The laminations are difficult to spot when the legs are square but, when I shape the legs will the changes in grain become obvious and leave a lingering change for all to comment upon. Stay tuned I think I need a cup of tea.

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Mortise Guide

July 15, 2013 8 comments

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The coffee table has three mortises in each leg and and eight more supporting the shelf. Chopping mortises by hand is like running. The first steps are rife with anticipation, the next come with labored breath, but with training and patience a rhythm is developed that helps clear the mind and ends in an intense focus. It’s probably a little too far out on the limb to describe it has “mortise chopper’s high” but it is a very calming work.

Ensuring crisp edges especially where a through mortise is chopped takes practice. Helping a long the way is this little guide that Paul Sellers introduced me to a month ago. It is simply two pieces of wood and a small piece of counter top that can be used to guide the chisel along one edge. Making two of them one 3/8″ and the other 1/2″, they can be placed adjacent to the mortise and as long as I register the chisel against it, I will maintain a very nice edge.

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Coffee Table Legs

July 9, 2013 Leave a comment

20130709-203930.jpg The boards for the legs are glued together and clamps removed. It’s time to cut them to size and ensure that they are square and smooth.

 

 

 

 

 

 

 

 

 

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Coffee Table

June 22, 2013 1 comment

Several boards of quarter sawn white oak lie next to my bench, their grain is hidden behind the rough surface left from the sawmill. Running my hands over the rough surface I look for the clues that will allow me to smooth the surface and bring out the beauty of the wood. The grain rises right to left, it swirls around on one side giving a slight indication of its past. Clamping the board in the vice I hear the blade take the fist slices and watch the wood curl over the chip breaker. Medullary rays appear on the surface like golden rays of light and the wood smooths to the touch. Turning the board on edge the plane glides back and forth exposing the grain.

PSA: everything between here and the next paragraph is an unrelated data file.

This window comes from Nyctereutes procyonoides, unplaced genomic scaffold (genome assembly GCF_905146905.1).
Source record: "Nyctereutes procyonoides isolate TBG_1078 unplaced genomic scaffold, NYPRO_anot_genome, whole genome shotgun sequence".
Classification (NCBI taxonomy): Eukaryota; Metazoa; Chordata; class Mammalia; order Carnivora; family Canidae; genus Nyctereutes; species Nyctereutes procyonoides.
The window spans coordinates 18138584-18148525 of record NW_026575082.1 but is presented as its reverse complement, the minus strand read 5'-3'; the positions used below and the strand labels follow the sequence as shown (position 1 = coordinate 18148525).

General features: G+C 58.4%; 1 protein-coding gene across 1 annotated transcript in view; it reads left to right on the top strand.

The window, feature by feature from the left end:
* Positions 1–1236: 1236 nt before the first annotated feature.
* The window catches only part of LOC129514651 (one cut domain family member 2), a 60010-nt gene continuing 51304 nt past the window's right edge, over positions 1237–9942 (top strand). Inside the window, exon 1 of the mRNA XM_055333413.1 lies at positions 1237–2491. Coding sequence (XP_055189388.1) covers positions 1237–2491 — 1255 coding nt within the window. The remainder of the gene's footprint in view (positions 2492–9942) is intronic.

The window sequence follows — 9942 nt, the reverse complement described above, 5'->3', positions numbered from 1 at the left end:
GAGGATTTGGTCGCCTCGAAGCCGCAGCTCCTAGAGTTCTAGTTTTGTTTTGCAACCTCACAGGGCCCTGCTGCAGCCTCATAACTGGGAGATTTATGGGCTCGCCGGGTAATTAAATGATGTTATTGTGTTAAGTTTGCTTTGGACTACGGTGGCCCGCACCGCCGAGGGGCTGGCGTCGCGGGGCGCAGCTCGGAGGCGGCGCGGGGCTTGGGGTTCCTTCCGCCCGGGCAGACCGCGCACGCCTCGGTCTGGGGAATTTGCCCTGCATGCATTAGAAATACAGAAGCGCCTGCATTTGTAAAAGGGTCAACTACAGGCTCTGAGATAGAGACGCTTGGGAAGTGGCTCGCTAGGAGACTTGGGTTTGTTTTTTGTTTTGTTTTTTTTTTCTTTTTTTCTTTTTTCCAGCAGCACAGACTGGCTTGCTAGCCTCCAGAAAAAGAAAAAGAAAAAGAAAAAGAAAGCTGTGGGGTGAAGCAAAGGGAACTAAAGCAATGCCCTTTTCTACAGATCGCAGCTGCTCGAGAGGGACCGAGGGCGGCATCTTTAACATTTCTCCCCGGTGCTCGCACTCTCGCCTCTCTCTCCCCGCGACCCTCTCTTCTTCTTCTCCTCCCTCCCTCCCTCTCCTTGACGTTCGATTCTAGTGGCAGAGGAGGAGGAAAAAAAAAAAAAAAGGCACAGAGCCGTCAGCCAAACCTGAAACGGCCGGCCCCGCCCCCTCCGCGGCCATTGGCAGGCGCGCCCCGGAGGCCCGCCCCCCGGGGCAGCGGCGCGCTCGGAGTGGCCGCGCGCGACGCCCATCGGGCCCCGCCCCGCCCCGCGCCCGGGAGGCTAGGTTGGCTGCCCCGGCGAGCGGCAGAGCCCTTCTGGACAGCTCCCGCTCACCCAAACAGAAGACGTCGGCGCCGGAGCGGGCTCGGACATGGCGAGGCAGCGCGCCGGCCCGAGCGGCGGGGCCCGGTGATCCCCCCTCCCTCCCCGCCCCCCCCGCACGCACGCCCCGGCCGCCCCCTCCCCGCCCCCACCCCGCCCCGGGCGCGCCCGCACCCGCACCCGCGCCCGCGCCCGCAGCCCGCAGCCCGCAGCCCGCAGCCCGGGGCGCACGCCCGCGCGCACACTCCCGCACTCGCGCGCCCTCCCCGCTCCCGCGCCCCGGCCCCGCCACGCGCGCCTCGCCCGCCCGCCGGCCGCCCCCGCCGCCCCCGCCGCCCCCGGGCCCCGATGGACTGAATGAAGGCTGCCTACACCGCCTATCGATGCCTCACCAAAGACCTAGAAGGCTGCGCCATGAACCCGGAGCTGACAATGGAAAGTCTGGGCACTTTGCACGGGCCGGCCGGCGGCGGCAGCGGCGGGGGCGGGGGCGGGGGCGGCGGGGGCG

Many people shy away from planing their lumber. I turn to the jointer and planer when the task becomes arduous, but there is always satisfaction when done by hand and the subtle tones work there way to the surface. Today I begin work on a new project, Paul Sellers Masterclass, coffee table. I am excited to put my new skills to work and I desperately want to replace the coffee table in our house. I picked up lumber a few weeks ago and after cutting it to rough dimensions I decided to plane one side and an edge, the opposite side I will run through a planer.

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Unable to find boards wide enough for the legs my first task is to glue up to the correct thickness.

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20130623-142153.jpg Carefully matching the grain I matched boards until I felt comfortable that only the closest scrutiny would reveal the joint. I then edge glued the boards and clamped for a couple of hours and repeated on the other board. Success was realized when my son pointed to the natural change in wood tone rather then the glue line when asked to find the joint.

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Categories: Coffee Table